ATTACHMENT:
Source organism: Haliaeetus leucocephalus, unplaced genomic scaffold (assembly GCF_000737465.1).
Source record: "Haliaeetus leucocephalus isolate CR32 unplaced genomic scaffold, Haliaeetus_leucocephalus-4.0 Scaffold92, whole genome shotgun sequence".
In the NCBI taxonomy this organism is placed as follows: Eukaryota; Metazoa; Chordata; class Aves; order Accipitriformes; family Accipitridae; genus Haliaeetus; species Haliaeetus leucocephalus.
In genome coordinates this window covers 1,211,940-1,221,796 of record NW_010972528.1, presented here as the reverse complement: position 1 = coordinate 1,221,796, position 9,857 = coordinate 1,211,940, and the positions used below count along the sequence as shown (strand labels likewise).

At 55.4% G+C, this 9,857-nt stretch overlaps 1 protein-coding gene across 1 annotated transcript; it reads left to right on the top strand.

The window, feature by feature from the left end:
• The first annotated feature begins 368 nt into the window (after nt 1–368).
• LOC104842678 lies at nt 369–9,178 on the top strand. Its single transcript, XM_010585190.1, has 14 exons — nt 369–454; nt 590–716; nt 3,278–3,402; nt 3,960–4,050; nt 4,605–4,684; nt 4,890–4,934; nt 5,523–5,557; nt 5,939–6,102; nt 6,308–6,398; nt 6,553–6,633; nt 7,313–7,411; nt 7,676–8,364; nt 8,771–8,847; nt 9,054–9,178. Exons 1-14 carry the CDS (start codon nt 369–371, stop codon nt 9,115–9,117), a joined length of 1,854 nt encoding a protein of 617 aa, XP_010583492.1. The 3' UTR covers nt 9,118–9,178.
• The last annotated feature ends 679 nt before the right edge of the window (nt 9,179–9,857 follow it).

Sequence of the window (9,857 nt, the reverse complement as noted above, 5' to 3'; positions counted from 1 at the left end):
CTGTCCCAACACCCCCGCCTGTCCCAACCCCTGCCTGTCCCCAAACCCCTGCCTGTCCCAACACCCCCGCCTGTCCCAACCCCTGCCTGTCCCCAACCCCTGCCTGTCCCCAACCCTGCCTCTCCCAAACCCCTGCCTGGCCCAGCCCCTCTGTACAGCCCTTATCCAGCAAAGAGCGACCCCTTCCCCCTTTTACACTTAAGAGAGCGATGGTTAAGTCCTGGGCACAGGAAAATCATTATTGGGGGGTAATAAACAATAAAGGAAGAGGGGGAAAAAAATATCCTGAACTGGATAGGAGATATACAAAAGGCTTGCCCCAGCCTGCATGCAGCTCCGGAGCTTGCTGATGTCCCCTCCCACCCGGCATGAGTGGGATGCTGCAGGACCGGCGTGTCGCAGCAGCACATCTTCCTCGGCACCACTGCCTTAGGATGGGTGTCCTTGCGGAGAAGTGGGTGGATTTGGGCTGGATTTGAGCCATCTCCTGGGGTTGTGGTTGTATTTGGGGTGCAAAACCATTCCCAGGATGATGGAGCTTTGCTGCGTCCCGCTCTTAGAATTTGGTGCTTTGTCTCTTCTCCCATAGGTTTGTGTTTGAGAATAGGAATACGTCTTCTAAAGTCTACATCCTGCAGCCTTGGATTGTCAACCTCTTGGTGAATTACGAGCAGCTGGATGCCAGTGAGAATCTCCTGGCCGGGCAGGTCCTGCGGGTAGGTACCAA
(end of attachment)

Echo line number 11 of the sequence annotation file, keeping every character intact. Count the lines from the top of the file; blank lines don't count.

CTGTCCCAACACCCCCGCCTGTCCCAACCCCTGCCTGTCCCCAAACCCCTGCCTGTCCCAACACCCCCGCCTGTCCCAACCCCTGCCTGTCCCCAACCCCTGCCTGTCCCCAACCCTGCCTCTCCCAAACCCCTGCCTGGCCCAGCCCCTCTGTACAGCCCTTATCCAGCAAAGAGCGACCCCTTCCCCCTTTTACACTTAAGAGAGCGATGGTTAAGTCCTGGGCACAGGAAAATCATTATTGGGGGGTAATAAACAATAAAGGAAGAGGGGGAAAAAAATATCCTGAACTGGATAGGAGATATACAAAAGGCTTGCCCCAGCCTGCATGCAGCTCCGGAGCTTGCTGATGTCCCCTCCCACCCGGCATGAGTGGGATGCTGCAGGACCGGCGTGTCGCAGCAGCACATCTTCCTCGGCACCACTGCCTTAGGATGGGTGTCCTTGCGGAGAAGTGGGTGGATTTGGGCTGGATTTGAGCCATCTCCTGGGGTTGTGGTTGTATTTGGGGTGCAAAACCATTCCCAGGATGATGGAGCTTTGCTGCGTCCCGCTCTTAGAATTTGGTGCTTTGTCTCTTCTCCCATAGGTTTGTGTTTGAGAATAGGAATACGTCTTCTAAAGTCTACATCCTGCAGCCTTGGATTGTCAACCTCTTGGTGAATTACGAGCAGCTGGATGCCAGTGAGAATCTCCTGGCCGGGCAGGTCCTGCGGGTAGGTACCAA